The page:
Eugenics between Darwin’s Εra and the Holocaust

Dimitra Chousou, Daniela Theodoridou, George Boutlas, Anna Batistatou, Christos Yapijakis, Maria Syrrou

Eugenics between Darwin’s Εra and the Holocaust

Abstract

Heredity and reproduction have always been matters of concern. Eugenics is a story that began well before the Holocaust, but the Holocaust completely changed the way eugenics was perceived at that time. What began with Galton (1883) as a scientific movement aimed at the improvement of the human race based on the theories and principles of heredity and statistics became by the beginning of the 20th century an international movement that sought to engineer human supremacy. Eugenic ideas, however, trace back to ancient Greek aristocratic ideas exemplified in Plato’s Republic, which played an important role in shaping modern eugenic social practices and government policies. Both positive (encouragement of the propagation of the fit, namely without hereditary afflictions, i.e. socially acceptable) and negative (institutionalization, sterilization, euthanasia) eugenics focused on the encouragement of healthy and discouragement of unhealthy reproduction.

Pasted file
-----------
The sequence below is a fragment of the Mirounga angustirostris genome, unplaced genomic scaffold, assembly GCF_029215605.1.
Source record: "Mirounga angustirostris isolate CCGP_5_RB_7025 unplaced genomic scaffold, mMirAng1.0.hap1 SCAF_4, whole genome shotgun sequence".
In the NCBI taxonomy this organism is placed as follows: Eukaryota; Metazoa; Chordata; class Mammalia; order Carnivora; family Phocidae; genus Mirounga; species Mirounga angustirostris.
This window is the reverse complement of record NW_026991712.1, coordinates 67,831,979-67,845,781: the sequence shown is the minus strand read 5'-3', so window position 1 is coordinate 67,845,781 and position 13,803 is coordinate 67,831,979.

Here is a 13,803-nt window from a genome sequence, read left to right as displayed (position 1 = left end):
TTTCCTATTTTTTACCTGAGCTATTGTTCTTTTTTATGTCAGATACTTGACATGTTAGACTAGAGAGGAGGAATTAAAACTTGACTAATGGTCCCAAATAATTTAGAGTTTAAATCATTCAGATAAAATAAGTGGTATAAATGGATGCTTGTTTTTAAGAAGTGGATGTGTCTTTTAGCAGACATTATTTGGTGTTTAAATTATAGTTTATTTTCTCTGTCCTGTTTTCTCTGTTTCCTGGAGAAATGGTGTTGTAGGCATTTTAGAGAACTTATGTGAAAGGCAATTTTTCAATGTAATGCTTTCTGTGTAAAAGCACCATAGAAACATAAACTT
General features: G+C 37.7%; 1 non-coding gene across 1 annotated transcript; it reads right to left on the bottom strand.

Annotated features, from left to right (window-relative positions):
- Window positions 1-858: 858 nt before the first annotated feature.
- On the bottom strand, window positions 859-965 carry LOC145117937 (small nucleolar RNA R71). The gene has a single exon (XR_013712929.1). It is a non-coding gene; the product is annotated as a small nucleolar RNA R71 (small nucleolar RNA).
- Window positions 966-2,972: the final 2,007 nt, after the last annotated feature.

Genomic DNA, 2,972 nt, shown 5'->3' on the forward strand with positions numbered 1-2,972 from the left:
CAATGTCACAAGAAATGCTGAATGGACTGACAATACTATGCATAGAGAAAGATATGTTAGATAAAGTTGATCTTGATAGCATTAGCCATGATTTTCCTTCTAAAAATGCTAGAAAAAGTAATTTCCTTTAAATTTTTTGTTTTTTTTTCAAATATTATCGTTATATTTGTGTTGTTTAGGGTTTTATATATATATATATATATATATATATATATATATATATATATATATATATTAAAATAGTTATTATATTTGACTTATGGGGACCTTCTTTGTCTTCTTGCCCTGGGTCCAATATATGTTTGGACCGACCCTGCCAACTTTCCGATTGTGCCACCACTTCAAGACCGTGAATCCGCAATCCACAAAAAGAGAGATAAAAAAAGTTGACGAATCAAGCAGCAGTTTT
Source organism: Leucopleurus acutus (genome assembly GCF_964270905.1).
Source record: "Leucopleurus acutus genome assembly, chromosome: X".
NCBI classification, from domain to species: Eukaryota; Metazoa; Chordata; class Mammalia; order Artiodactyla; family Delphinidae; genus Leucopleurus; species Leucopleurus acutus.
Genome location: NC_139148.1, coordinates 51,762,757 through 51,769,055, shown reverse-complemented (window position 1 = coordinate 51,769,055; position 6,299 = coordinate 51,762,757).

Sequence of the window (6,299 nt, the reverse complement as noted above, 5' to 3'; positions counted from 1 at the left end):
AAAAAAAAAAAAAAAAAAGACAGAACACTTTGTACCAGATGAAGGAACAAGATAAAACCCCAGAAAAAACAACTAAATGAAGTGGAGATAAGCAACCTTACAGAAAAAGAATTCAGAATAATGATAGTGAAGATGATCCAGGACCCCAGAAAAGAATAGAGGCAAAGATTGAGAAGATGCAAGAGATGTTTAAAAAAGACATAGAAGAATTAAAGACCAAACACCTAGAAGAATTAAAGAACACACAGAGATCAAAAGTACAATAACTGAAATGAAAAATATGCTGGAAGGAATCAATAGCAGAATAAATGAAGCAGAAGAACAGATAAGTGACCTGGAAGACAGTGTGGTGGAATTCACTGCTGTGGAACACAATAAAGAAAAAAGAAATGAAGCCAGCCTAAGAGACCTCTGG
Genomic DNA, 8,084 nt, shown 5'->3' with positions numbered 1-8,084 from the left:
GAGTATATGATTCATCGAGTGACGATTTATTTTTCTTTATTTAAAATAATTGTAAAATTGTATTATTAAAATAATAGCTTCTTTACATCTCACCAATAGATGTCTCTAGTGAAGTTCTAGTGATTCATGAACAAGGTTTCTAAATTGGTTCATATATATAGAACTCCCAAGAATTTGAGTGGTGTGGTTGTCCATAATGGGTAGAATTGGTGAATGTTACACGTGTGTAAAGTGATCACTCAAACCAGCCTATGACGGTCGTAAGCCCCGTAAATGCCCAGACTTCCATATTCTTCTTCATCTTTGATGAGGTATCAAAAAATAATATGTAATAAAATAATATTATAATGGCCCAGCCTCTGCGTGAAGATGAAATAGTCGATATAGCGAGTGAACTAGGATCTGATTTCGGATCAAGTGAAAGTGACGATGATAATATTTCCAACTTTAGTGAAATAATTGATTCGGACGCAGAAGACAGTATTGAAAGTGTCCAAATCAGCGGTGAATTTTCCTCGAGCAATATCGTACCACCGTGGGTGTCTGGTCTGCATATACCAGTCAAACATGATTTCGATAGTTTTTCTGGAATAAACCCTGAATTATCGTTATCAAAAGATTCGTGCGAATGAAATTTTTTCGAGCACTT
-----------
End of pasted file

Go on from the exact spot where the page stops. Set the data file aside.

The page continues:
All these practices were often based on existing prejudices about race and disability. In this article, we will focus on the rise of eugenics, starting with the publication of Origin of Species to the Holocaust. This examination will be multidisciplinary, utilizing genetics, legal history and bioethical aspects. Through this examination, we will discuss how provisional understandings of genetics influenced eugenics-based legislation. We will also discuss the